Kodawari

Much like ‘washoku’, this is a term you’ll find applied outside of bars as well.  But, like ‘omakase’, it is a very Japanese concept that we can’t easily translate.  It basically means “to be sensitive to minor things”, but rather than simply being “picky”, it carries a connotation of great focus.  Think of a martial artist or a dancer performing the same steps and movements over and over until they have reached a level of precision that allows for no variation or wasted movement; this is kodawari.

In the bar, “kodawari” may mean stirring a drink a specific number of times, or the precise order in which things are mixed.  Many Japanese bars don’t have ice makers due to space constraints, which has lead to Japanese cocktail bars carving their own pieces of ice from blocks for specific purposes.  One drink may call for a perfectly smooth orb of ice without any jagged edges.  Another drink may call for a ‘brilliant cut’ piece of ice, resembling a large diamond.  The intense attention to detail, and unwillingness to cut corners, is a key in the Japanese cocktail bar scene.

“The problem with Japanese bartending is also its greatest asset: an over-attention to detail.  Stir a Manhattan made with Ballantine’s exactly 82 times. We fetishize that sort of precision in the West.” – Toby Cecchini, owner of the Long Island Bar in Brooklyn

Ichi-go Ichi-e

The last term on our list can be traced back to a tea master from the 16th century, stating that one should respect their host as though the meeting could only occur once in a lifetime.  From a certain point of view, every meeting between two people can only happen once in a lifetime; we change and are effected by our surroundings each day, so even if you say good night to someone before you go to bed, and good morning to them first thing when you wake up, something will have changed in between those two times.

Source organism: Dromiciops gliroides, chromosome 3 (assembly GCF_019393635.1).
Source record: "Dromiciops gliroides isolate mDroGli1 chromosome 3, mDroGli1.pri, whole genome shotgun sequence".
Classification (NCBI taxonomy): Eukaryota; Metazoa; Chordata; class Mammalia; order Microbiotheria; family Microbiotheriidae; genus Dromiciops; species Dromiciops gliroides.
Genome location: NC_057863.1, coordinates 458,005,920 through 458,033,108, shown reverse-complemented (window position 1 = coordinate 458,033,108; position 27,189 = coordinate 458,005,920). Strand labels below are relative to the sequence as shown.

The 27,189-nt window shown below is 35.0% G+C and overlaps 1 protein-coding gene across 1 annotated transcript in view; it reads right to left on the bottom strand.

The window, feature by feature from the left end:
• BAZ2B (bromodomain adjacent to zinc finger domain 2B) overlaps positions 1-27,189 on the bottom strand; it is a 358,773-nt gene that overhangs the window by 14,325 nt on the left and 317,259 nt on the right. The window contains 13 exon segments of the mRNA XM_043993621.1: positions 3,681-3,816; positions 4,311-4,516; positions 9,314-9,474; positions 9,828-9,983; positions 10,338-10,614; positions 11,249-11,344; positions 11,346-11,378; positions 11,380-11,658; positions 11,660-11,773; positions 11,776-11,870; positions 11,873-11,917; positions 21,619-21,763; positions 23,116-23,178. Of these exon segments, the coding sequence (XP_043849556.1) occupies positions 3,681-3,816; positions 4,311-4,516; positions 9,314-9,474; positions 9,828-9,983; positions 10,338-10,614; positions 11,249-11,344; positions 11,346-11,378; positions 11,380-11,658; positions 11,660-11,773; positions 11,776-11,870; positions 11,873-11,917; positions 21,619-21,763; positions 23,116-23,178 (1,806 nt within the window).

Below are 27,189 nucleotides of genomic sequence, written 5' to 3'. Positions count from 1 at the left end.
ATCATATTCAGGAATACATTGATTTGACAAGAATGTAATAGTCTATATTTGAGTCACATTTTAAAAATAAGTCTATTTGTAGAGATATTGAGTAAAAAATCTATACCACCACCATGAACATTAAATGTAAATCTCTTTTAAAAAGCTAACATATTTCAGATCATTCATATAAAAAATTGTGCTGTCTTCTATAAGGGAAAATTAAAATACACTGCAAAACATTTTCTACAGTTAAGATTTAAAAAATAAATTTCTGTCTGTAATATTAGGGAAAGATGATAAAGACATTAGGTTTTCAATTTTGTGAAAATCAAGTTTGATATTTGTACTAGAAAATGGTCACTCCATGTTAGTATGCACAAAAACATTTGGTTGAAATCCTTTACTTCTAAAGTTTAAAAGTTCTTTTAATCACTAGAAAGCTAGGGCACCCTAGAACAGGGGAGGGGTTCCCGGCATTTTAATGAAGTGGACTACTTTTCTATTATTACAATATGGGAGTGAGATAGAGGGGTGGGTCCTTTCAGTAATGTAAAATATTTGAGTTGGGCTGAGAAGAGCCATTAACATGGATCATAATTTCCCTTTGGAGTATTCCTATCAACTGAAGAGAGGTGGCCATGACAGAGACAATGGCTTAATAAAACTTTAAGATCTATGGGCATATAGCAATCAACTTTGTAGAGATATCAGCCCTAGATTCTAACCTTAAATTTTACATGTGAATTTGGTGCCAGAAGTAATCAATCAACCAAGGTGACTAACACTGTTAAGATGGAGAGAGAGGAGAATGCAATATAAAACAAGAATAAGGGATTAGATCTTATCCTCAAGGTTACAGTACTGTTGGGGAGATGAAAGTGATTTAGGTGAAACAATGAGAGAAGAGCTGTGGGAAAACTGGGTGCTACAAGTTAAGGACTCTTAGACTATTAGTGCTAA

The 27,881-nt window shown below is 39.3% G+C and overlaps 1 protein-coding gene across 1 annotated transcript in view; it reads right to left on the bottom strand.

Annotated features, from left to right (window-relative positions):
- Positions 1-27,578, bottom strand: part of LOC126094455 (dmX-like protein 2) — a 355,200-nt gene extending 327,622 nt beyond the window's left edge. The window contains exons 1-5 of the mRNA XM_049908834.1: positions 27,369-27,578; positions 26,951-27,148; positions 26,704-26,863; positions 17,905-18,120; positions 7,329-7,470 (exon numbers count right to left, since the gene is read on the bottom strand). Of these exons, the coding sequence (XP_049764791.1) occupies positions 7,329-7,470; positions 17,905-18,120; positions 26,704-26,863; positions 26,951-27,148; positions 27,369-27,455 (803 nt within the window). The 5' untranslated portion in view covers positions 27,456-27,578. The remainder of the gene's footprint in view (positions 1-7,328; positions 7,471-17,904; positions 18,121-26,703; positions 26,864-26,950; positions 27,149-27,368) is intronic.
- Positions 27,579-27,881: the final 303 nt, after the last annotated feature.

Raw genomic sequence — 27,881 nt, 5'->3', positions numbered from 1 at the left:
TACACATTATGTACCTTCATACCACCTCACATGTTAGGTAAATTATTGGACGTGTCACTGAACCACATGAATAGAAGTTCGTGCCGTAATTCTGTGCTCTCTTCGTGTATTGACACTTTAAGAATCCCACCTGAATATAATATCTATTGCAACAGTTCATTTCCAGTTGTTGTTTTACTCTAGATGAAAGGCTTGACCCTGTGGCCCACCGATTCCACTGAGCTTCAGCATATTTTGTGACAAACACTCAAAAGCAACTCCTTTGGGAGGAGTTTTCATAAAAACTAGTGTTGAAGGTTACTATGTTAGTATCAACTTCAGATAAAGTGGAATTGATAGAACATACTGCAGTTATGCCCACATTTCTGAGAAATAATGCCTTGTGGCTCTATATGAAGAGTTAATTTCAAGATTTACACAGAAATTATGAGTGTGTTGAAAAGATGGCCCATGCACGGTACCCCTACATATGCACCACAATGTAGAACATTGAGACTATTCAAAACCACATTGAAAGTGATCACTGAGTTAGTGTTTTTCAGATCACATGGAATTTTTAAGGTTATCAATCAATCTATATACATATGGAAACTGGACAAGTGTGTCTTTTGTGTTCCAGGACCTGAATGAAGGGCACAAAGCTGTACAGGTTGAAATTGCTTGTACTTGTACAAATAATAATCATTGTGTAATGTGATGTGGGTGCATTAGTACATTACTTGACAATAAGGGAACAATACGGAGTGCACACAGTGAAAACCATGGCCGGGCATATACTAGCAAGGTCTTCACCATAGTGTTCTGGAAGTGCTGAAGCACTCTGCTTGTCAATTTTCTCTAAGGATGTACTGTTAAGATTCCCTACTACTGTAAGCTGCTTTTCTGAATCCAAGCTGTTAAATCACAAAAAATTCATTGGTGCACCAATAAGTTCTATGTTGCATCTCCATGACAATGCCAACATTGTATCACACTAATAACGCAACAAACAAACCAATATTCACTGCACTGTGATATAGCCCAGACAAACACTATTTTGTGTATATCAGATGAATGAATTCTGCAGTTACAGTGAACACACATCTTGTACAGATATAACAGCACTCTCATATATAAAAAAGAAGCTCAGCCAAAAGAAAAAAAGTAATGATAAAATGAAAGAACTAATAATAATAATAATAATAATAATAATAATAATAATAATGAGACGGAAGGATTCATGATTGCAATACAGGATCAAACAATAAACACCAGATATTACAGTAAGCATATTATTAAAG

“I could tell you my adventures—beginning from this morning,” said Alice a little timidly; “but it’s no use going back to yesterday, because I was a different person then.” – Lewis Carroll, Alice’s Adventures in Wonderland and Through the Looking Glass

To translate it simply, “ichi-go ichi-e” means “for this time only”, or “one chance in a lifetime”.  Take time to relax in the cocktail bar, savor the drink that the bartender has chosen for you, and bask in the quiet realization that you will never experience this precise moment again.  Enjoy it for what it is.

 

Akihiro, Yue, and the friends they’re visiting probably aren’t going to think about all of these things while sitting in the Oak Door Bar.  They’ll be appreciative of the drinks, and enjoy the experience, but they aren’t ‘the type’ that these bars are designed for.  None of them will sit around smoking cigars and sipping twelve-year-old single-malt Japanese whisky.  But, as a writer, it’s nice to know the sort of atmosphere they’ll be surrounded by.

Come back tomorrow for the next article in the series, as we talk about Hostess Clubs!